Militzer & Münch transported out-of-gauge wooden boxes, a total weight of circa 28,300 kilograms, from Shanghai, China, to Almaty in Kazakhstan. Much too big for rail transport – but Militzer & Münch offered the perfect solution to transport the huge blower systems for transformers.

For a renowned German technology corporation, Militzer & Münch China has been handling regular transports via rail from China to Germany since late summer last year. Which is why the customer also commissioned Militzer & Münch with the transport of transformer cabinet blowers and cell cabinets from China to Kazakhstan. As usual, this shipment was also meant to go by rail; yet owing to a change in regulations, rail freight was not possible. “We had to explain to the customer that the new Chinese railway regulations that became effective in January 2019 did not allow transporting out-of-gauge cargo via rail”, says Glenn Bai, Managing Director Militzer & Münch China. “So, our colleagues from different Militzer & Münch branch offices cooperated to offer the customer an alternative solution.”

Truck as an alternative means of transport

The result: Militzer & Münch delivered the freight as full truck load (FTL). The Militzer & Münch branch office in Urumqi in north western China made it possible. Located near the border to Kazakhstan, the branch office fulfilled the necessary conditions for the transport, as the cargo had to be transloaded by Militzer & Münch at Khorgos, Kazakhstan, at the border to China. The reason: Chinese trucks are not approved for transports in CIS countries. As they are near Khorgos, the colleagues at the Urumqi branch were able to take care of the transloading process on site.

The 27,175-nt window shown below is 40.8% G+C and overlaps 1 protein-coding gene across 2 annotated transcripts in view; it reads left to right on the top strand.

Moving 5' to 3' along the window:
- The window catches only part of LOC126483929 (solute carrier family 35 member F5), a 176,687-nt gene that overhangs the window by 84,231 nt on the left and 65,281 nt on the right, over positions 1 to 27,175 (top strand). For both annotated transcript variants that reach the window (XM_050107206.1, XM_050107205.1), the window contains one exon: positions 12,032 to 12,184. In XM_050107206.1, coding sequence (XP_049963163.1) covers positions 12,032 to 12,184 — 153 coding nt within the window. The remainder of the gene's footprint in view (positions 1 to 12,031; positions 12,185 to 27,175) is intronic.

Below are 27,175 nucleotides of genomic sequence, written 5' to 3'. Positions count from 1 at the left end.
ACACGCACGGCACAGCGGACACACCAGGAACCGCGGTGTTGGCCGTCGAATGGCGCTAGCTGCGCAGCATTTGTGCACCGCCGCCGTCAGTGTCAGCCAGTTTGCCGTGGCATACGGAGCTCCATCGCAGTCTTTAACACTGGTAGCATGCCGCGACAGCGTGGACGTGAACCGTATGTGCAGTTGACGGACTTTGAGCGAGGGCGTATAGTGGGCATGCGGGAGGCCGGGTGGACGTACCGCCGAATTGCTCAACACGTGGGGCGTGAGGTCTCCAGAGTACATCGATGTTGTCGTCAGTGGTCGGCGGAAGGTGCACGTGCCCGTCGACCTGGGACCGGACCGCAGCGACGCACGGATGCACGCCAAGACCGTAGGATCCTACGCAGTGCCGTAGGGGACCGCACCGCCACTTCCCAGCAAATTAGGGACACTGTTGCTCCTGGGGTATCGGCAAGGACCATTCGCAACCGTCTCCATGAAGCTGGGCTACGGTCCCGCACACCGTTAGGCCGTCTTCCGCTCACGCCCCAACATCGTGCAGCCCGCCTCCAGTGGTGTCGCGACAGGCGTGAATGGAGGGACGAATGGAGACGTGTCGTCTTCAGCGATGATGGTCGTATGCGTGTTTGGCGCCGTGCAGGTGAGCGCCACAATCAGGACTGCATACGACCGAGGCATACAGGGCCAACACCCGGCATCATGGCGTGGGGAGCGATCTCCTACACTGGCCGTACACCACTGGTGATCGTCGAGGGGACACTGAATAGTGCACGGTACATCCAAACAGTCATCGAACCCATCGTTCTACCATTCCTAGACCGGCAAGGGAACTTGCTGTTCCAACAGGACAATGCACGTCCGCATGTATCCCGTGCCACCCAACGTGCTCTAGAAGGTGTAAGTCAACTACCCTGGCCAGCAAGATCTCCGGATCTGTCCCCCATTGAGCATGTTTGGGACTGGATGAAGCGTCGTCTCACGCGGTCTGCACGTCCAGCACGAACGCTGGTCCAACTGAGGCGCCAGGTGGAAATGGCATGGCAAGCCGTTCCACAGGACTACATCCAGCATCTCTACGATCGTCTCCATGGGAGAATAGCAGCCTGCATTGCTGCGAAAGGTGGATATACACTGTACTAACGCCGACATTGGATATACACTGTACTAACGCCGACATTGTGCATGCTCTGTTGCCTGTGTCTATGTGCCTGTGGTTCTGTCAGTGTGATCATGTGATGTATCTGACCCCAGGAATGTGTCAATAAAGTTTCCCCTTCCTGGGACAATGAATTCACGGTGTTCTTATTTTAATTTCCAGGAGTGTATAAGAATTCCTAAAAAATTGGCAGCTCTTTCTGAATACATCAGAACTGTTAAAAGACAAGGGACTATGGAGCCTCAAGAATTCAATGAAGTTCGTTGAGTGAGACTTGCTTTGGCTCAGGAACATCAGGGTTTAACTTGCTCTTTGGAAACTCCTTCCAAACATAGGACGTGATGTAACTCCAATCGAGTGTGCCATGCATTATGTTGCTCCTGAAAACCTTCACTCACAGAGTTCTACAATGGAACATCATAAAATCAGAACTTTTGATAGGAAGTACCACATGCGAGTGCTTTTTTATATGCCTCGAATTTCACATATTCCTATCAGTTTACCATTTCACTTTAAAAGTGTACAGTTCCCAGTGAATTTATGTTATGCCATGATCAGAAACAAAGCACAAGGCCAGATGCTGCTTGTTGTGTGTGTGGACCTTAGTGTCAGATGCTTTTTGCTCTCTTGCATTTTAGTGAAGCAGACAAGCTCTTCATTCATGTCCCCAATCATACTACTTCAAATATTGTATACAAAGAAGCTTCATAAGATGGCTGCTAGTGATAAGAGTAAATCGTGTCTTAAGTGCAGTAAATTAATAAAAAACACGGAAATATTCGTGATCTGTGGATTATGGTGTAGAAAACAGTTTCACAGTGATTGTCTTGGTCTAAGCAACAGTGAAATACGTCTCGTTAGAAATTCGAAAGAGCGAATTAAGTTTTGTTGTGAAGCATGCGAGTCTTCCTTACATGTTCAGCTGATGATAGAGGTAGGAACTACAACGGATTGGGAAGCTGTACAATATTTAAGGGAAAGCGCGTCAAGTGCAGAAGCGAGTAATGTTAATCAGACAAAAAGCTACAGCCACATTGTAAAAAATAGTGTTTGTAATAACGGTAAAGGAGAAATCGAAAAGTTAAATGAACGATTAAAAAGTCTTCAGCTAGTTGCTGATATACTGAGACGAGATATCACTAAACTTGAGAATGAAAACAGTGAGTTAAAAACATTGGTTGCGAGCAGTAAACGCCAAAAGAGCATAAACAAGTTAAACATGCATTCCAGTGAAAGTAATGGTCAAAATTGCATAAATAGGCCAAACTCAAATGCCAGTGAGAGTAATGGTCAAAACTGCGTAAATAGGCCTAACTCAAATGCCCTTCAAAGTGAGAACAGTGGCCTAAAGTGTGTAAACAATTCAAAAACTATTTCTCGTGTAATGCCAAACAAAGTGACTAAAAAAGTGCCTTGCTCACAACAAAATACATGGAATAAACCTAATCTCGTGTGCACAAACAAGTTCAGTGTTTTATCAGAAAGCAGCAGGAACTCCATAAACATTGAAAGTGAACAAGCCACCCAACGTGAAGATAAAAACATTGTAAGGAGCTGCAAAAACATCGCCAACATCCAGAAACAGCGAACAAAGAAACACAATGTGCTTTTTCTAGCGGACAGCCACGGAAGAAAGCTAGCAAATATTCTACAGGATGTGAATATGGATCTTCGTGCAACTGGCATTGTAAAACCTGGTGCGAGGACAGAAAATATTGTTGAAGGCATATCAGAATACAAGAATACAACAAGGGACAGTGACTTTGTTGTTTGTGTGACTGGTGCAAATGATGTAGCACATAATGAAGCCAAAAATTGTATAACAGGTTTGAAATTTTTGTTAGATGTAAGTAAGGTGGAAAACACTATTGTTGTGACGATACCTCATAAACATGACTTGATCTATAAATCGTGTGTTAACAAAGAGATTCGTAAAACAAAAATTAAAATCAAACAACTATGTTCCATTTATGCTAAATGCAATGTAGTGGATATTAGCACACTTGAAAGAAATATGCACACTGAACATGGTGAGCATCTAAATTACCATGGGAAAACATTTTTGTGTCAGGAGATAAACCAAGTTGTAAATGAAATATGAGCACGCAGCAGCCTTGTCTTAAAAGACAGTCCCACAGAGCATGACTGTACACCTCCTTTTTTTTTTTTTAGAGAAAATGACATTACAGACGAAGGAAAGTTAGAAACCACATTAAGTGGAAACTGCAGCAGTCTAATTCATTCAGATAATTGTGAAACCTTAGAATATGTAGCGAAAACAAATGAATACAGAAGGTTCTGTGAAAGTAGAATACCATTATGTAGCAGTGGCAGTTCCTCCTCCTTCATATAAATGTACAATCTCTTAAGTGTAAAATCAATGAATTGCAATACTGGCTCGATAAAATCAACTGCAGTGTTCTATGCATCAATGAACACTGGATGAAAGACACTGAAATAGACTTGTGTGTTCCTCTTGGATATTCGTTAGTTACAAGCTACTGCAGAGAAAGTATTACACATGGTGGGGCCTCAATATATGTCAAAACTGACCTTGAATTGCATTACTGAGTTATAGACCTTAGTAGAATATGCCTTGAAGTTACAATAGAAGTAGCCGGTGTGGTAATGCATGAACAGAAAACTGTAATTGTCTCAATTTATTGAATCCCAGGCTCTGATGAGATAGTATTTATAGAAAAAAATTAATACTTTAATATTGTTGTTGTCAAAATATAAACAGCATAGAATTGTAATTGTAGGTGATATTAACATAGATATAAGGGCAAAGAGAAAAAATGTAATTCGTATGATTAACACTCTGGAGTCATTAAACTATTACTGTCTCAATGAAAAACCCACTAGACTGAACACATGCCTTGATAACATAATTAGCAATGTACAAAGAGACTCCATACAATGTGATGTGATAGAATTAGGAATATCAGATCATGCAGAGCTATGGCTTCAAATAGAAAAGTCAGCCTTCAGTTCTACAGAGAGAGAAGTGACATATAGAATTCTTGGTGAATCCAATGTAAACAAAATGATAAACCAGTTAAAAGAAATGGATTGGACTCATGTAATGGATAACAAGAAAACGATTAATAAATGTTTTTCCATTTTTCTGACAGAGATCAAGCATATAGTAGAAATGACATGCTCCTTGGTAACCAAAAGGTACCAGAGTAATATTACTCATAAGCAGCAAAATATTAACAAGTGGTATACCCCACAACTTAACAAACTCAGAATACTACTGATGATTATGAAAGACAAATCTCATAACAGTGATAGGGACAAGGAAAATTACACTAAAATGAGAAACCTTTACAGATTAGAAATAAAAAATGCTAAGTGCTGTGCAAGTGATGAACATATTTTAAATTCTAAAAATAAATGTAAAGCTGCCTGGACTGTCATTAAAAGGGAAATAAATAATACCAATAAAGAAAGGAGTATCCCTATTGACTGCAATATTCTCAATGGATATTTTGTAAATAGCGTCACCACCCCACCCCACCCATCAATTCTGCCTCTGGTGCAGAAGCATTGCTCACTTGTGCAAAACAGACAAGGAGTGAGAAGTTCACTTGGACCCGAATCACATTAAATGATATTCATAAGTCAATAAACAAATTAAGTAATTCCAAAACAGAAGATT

The advantages of cooperation

To realize the entire transport, three Militzer & Münch colleagues worked closely together: Kaka Xu, M&M China’s Account Manager for the technology corporation, Anna Elcheva, Trade Lane Manager Russia and CIS at Militzer & Münch, and Guanghua Nie, Manager of the Urumqi branch. The three colleagues also contributed helpful local knowledge, such as for customs clearance. All in all, the transport took only 14 days.

“Our advantage at Militzer & Münch is that we operate numerous branch offices in many countries along the New Silk Road”, says Glenn Bai. “Without this, the transport of the over-dimensioned cargo via truck would not have been possible.”

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